Like in all other states in the United States, in the state of Arizona, a bill goes through a defined process before it becomes law. The first step is the first reading a member of the senate introduces the bill by formally reading it aloud to the house. The Senate president preserves the prerogative to decide which bills ought to be read. During the second reading, a committee identified by the Senate president gets assigned to the bill; otherwise it dies. At the committee stage, the committee the bill sponsor or legislative staff explains the bill to the committee in the first and second hearing. This is followed by Caucus meetings where lawmakers ponder over the merits and demerits of a bill. Legislators get to vote on the bill during the Third reading should it pass the full House, it crosses the courtyard to the Senate any amendments deemed appropriate are made. A conference committee is then appointed whose duty it is to recommend approval of the bill. Should both houses approve the bill, it then goes to the governor the governor has the powers to sign the new bill into law within 5 days, although his veto could be overridden by a2/3 vote by the Legislature.
Anthony Ducey is the current Governor of Arizona state under the Republican Party. He is the 23rd Governor in the history of the U.S. State of Arizona. As the commander-in-chief of the military forces in the state and head of the executive arm of the state government, the Governor of Arizona holds powers to veto or approve bills that the Legislative arm of the government passes. The governor can also grant pardons (save for cases of impeachment and treason), and convene the legislature. The state of Arizona holds gubernatorial elections every four years, and the winning candidate cannot govern for more than two consecutive terms. A gubernatorial term has to end too before the same individual can be elected for the position of a governor once more. Other privileges and duties of the governor of Arizona include: ensuring faithful upholding of all laws within the state of Arizona; conducting all state business transactions within the executive arm of the government; and signing, sealing and issuing all commissions granted by the state.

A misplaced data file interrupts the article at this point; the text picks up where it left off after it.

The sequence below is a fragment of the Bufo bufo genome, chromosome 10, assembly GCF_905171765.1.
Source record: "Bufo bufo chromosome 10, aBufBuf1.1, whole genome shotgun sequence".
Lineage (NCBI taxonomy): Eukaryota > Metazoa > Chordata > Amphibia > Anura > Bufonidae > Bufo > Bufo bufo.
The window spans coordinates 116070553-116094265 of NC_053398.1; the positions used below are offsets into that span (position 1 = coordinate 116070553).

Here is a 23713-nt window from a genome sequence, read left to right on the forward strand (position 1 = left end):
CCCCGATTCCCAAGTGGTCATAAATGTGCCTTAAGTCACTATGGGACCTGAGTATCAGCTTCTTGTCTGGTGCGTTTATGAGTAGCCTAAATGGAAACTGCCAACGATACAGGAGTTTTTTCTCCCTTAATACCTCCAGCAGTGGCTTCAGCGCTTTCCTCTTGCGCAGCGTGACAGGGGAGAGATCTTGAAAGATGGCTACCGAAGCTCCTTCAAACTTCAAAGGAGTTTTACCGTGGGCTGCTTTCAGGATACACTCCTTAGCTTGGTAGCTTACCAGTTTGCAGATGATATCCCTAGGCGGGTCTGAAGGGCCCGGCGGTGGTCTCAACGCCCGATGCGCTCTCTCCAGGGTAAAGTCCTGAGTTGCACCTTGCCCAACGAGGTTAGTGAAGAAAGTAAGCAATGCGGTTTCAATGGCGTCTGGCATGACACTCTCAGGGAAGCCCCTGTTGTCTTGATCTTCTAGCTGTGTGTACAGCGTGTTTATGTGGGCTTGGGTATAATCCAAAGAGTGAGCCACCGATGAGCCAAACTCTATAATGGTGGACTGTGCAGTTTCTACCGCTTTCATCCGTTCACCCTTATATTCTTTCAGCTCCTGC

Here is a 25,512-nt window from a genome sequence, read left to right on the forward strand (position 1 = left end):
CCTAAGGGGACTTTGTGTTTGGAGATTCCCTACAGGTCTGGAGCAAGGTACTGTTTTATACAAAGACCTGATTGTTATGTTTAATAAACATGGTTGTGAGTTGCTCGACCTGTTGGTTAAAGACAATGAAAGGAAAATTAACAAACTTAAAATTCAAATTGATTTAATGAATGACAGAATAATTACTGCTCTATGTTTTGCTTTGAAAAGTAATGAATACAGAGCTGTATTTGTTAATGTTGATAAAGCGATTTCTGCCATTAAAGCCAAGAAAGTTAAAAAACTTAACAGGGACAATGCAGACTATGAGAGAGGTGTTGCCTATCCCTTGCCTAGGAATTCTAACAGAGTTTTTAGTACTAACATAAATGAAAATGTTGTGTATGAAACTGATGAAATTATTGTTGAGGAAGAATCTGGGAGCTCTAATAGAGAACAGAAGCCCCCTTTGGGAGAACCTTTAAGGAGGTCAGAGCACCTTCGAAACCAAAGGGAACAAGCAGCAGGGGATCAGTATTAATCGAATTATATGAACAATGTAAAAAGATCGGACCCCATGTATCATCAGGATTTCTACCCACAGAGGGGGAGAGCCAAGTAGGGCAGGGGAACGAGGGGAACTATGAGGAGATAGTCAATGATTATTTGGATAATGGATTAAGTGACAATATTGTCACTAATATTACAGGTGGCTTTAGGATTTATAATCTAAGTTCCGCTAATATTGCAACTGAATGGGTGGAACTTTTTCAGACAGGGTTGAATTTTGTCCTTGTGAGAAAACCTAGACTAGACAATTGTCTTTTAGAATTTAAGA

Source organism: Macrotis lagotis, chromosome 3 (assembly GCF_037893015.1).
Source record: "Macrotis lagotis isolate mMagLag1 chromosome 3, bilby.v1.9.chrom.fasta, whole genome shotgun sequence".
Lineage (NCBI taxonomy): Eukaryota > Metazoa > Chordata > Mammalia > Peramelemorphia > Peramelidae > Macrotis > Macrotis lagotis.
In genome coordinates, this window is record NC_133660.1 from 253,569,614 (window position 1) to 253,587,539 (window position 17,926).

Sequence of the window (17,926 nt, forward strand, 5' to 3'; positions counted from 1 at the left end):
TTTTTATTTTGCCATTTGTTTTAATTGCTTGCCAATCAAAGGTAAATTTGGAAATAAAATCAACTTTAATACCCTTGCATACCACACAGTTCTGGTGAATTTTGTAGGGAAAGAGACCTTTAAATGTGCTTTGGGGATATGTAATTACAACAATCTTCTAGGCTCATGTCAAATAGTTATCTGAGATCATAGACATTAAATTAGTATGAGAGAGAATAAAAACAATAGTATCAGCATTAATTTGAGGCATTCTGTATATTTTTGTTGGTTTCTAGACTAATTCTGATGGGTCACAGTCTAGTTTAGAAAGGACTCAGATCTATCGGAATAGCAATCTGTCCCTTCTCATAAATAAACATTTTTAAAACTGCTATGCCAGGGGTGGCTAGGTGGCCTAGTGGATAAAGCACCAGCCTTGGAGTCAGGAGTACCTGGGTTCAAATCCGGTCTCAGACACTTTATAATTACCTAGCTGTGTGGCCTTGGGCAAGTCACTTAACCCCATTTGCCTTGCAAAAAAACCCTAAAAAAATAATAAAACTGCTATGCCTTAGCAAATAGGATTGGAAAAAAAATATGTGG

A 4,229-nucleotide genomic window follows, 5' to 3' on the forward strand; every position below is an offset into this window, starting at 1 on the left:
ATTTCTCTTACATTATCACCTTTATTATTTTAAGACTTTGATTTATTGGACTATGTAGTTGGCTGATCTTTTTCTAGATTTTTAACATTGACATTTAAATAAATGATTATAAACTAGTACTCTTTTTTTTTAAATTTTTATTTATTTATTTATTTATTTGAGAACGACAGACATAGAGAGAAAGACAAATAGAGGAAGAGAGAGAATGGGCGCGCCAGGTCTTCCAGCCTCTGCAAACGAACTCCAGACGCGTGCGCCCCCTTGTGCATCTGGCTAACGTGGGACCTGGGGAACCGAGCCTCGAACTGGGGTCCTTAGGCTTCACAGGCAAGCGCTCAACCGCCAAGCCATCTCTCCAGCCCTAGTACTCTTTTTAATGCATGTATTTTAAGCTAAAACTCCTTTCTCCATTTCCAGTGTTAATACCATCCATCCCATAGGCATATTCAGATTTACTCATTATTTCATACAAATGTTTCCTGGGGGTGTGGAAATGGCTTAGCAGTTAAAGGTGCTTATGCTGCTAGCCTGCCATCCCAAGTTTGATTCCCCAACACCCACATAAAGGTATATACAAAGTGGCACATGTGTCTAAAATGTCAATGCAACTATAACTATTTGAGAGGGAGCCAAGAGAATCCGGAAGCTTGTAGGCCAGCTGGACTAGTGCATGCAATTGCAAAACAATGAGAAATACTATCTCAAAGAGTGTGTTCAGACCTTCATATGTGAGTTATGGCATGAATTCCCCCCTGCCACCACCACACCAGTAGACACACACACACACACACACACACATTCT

Phoenix boasts of various historical museums including the Phoenix Art Museum, the Musical Instrument Museum, Arizona Museum of Natural History, Arizona Historical Society Museum and Arizona Art Museum. In particular, the Historical Society Museum at Papago Park, Phoenix was of special interest to me as it is laden with the state’s inspiring and unique history. Besides getting a glimpse of the old Bills that have shaped modern-day Arizona over the years, the museum also gave us the rare opportunity to walk though the state’s past such as the rise of desert cities. More importantly, we got to experience the diversity and culture of the Arizonians through the ages.
The trip to Arizona State Capital was in many respects, both educational and an eye opener. Not only did I get to learn of how the state is divided politically, but also learned how a bill is passed into law, and the role and term of office of a governor. More importantly, a visit to the Arizona Historical Society Museum gave us a glimpse into how past events in the state were influential in shaping the politics and economy of Arizona, not to mention getting an in-depth experience of the diversity and culture of the Arizonians.